iStock_000013760109Small(This post previously appeared on January 15, 2015 and noted some of the similarities between marital divorce and one of the more extreme forms of law firm transition-breakup.  As we reach the end of 2015, for some firms the joy of another year completed may be supplanted by the tension and stress that often accompanies a disappointing year.  For law firms experiencing this form of transition at the end of 2015 or as 2016 begins, the lessons from the post Like Divorce, Law Firm Crisis is More Likely as the New Year Starts)

In his January 2015 Divorce Rush Dates Back to the Middle Ages, Frederik Pederson examines the annual spike in English divorces every January and traces the phenomenon back to the Middle Ages. His research into the records of medieval church courts is interesting and supports his thesis. Mr. Pederson’s article backs the view that whatever the century, the built-up strains in a marriage finally prompt action as January starts. Indeed, among some divorce lawyers in England, Mr. Pederson notes that the first Monday in January is known as Divorce Monday.

In some respects, law firms are like the institution of marriage. Many married couples reach their breaking point at year-end and flock to divorce lawyers as part of their Holiday hangover. January is a time when partners at law firms likewise are more likely to reach their breaking point. Financial pressures, the prospect of another year in a dead end relationship, infidelity (or disloyalty) and discord of personalities can describe equally the dynamics in a strained marriage and a teetering law firm. Feelings and frustrations that have been pent up for too long finally bubble to the surface and someone vital to the relationship says “no more.”

Of course, not all spouses that initiate divorce discussions or proceedings end their marriages. Counseling, a change of heart, or a promise to “do better” can buy more time or solve the discord. And in law firms, not every threat of departure, actual departure, financial disappointment or disagreement over a firm’s direction means a law firm is at its end. But just as the strains in a marriage arise from some pretty typical situations, crisis in a law firm at a year’s beginning often comes from common occurrences. Five scenarios described below are repeated every year and create law firms crisis.

Take Their Money-Take Their Leave. The year-end ritual of distributing profits, bonuses or otherwise sharing a firm’s financial performance is commonplace. Also common is the all-to-frequent event of departure after financial rewards are shared. Stretching the rewards out by making payments in installments can reduce a firm’s “grab and go” experience. But for many firms, the early New Year amounts to an extended “moving day.”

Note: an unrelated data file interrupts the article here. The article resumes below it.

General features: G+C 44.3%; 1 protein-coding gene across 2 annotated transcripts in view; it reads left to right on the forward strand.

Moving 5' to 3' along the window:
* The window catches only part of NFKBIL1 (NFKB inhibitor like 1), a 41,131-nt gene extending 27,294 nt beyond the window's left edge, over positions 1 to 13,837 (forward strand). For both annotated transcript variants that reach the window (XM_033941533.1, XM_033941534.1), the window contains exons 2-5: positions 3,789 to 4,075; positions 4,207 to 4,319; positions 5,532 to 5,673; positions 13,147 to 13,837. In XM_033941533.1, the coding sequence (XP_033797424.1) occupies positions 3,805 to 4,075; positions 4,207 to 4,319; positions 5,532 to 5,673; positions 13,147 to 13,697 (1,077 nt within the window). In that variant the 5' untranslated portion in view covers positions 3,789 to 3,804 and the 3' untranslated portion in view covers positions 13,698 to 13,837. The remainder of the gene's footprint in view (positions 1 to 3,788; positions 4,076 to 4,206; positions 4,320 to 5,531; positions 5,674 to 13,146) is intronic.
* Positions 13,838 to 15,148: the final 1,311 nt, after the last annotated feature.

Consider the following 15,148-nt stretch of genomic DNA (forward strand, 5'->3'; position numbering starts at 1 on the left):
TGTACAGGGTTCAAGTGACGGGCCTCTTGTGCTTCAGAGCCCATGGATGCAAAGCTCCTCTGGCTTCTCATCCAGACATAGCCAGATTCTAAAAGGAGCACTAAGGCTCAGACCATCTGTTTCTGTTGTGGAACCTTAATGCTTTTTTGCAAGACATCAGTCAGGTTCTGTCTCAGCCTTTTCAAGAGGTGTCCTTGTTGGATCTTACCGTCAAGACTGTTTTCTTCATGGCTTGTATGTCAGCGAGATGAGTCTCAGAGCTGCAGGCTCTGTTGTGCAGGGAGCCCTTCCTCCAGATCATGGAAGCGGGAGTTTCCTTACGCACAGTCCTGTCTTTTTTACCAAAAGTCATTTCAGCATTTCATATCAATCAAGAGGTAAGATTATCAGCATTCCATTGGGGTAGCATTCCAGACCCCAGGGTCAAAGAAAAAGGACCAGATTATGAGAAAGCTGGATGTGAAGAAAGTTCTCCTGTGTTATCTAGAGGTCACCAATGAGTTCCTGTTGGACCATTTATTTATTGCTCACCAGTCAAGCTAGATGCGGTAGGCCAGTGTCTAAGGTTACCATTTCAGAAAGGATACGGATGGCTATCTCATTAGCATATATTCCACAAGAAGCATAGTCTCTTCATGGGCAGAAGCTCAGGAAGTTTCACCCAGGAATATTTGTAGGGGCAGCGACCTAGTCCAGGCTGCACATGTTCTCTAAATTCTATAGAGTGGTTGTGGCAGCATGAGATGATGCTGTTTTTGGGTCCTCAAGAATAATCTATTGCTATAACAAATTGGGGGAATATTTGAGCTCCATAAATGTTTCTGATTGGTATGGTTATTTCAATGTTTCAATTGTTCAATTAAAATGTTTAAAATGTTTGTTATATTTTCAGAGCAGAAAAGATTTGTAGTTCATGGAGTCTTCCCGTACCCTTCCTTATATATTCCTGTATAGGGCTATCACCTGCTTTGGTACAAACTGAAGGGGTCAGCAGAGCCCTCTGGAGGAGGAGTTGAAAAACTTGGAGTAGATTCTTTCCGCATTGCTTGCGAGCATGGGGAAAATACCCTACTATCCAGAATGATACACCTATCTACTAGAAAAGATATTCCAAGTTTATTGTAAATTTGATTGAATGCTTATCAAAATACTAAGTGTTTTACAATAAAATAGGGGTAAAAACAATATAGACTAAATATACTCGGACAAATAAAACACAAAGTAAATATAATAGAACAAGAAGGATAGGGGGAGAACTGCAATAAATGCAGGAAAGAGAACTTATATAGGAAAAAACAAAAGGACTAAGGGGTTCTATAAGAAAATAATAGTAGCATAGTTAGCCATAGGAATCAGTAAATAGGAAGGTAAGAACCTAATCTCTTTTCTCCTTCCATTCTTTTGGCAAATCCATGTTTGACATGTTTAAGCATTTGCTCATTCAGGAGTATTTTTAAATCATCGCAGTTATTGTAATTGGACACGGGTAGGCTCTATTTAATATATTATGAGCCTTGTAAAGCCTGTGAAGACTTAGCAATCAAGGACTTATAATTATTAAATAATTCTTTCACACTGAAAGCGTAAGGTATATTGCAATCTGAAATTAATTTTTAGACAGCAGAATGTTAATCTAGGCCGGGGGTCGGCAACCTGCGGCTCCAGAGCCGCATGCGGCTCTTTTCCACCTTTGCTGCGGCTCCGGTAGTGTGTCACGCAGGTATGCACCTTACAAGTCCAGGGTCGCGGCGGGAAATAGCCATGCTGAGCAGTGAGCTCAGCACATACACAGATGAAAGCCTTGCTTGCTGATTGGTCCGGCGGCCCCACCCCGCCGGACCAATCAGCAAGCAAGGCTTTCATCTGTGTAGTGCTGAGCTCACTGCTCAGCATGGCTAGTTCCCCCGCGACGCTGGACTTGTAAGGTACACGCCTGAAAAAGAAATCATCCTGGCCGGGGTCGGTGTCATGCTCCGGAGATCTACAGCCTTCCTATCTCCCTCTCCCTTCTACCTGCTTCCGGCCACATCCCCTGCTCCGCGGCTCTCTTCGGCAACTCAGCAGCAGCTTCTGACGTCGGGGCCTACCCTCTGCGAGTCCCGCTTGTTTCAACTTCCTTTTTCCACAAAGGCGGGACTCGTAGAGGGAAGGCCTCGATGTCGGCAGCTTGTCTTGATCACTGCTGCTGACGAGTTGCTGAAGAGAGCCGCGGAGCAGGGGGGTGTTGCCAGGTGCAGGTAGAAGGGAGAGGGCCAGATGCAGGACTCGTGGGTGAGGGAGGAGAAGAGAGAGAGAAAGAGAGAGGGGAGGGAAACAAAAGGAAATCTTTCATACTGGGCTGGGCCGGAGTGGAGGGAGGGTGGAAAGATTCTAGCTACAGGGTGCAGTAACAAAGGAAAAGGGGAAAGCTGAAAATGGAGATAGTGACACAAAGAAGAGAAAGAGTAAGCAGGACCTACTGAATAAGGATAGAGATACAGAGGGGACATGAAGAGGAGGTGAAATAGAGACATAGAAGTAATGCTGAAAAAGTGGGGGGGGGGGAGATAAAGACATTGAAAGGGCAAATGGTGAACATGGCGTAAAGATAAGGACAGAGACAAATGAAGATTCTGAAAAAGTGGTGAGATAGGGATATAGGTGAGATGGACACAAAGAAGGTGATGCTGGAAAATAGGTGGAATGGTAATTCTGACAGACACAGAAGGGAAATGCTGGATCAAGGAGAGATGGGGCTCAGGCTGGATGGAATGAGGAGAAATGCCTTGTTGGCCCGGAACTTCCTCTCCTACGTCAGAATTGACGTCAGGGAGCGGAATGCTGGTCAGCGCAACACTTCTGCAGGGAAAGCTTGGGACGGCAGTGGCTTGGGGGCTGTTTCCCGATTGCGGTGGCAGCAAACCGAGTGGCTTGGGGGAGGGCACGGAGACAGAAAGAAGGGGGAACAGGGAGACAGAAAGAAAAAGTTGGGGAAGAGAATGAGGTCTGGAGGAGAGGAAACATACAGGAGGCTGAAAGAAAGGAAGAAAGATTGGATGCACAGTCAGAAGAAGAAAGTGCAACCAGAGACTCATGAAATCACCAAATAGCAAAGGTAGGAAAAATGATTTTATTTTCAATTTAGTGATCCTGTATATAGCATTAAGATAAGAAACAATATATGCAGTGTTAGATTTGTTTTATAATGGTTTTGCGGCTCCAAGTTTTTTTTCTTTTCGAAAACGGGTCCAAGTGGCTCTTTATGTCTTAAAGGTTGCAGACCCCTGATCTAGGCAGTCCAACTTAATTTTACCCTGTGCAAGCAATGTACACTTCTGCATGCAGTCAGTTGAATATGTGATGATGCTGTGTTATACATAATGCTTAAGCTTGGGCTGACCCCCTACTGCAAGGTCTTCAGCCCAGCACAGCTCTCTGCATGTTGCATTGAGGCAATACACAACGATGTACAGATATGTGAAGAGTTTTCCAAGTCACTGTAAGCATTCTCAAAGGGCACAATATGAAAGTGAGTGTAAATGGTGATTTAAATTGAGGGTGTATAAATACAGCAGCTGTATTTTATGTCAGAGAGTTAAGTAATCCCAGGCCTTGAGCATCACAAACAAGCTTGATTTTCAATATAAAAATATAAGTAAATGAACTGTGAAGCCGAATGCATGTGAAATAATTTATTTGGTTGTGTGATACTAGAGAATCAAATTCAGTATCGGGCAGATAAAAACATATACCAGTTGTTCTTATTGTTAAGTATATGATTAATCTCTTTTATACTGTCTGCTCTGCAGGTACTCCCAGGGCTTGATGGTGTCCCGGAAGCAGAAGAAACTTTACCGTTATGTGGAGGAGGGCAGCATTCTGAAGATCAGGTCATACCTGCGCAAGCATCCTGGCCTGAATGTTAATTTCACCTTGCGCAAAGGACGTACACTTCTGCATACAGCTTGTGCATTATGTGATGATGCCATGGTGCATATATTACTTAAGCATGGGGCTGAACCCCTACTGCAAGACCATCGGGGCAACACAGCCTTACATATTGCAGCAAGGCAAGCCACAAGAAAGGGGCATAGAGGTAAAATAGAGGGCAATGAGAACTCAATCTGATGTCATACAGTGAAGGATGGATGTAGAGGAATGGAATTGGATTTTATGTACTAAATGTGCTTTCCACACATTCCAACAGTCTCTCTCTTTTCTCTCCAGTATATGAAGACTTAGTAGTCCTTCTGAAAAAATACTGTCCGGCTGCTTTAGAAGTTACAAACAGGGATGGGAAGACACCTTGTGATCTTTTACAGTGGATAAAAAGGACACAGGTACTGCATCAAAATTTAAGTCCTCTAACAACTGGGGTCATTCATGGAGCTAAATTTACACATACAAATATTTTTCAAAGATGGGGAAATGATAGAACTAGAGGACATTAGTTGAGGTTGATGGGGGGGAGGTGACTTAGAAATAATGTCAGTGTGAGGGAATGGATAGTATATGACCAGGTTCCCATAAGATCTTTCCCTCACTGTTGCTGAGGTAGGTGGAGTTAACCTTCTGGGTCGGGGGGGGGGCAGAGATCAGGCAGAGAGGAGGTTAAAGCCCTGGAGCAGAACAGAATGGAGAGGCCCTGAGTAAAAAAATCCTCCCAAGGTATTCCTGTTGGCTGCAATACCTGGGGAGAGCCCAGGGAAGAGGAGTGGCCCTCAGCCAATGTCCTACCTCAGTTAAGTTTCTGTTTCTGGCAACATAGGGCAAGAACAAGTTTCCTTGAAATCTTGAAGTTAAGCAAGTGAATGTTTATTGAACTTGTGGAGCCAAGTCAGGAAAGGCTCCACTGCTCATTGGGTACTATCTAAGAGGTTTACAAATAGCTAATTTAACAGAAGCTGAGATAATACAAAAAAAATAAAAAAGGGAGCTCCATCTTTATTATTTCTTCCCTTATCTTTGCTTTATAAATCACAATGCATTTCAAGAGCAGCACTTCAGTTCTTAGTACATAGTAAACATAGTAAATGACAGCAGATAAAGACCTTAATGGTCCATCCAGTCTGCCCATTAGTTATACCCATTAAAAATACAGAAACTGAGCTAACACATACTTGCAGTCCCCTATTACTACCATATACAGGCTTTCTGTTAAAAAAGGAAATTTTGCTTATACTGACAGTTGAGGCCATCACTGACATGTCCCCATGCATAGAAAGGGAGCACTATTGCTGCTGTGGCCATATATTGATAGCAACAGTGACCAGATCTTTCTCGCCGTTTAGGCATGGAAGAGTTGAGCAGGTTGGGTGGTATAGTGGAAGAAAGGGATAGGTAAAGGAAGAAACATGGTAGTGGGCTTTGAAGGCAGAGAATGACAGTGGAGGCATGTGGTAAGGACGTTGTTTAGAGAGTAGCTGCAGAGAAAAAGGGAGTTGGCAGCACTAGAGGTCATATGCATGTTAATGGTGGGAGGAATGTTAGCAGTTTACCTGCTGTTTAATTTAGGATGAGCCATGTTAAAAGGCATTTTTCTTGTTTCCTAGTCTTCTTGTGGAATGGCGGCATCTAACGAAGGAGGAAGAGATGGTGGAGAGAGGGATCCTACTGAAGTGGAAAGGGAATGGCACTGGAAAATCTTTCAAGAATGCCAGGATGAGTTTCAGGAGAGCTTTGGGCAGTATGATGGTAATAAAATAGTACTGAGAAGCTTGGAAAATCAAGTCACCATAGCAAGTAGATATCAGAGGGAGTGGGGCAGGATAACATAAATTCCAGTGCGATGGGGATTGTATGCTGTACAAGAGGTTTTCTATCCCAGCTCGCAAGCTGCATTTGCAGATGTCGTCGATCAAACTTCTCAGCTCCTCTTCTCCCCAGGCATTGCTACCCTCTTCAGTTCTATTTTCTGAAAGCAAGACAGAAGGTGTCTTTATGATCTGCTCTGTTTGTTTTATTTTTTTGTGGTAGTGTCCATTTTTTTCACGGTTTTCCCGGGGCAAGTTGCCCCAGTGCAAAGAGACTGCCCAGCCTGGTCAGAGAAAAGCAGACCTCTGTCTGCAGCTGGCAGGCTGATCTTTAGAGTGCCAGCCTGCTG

Where is the Rest of It? While some partners will bolt after getting their year-end money, some stay but respond to a firm’s disappointing distributions by expressing dissatisfaction loudly and repeatedly. Even if they have good reason to complain, constant grousing can undermine a firm even if remedial steps to improve performance are underway. When the talk in the halls is negative, crisis can follow.

As Productivity Trends Down, So Too Does Optimism and Morale. Most people want to be part of something that is exciting, vibrant and improving. Stagnation is bad enough but when productivity trends down optimism and morale can fall as well. A firm facing a downward productivity trend is in trouble.

Banking Bad. Firms that rely on banking lines of credit can experience year-end results that adversely affect its banking relationships. Covenants can be broken creating the uncomfortable meeting with the bank. Even if covenant compliance is not an issue, the prospects for the coming year may project a need for increased borrowing, potential for covenant stress or the need for future additional availability. Finally, recent financial performance may cause your bank to try to exit the relationship. A strained banking relationship places a firm in crisis.

Palace Coup. The jungle drums may sound after a bad year. Unfortunately, existing leadership can be deaf to the cacophony of sound heard by everyone else. More importantly, if the natives are restless it means that leadership and the rank and file are not on the same page. Crisis can ensue.

When the intensity of year-end lightens and the law firm books are closed, there is time to reflect. There also is time to look at the hard data that measures a law firm’s performance. Like in the case of unhappy spouses, at law firms it can be the time for a Perfect Storm. This January, are you ready to respond to the potential for crisis?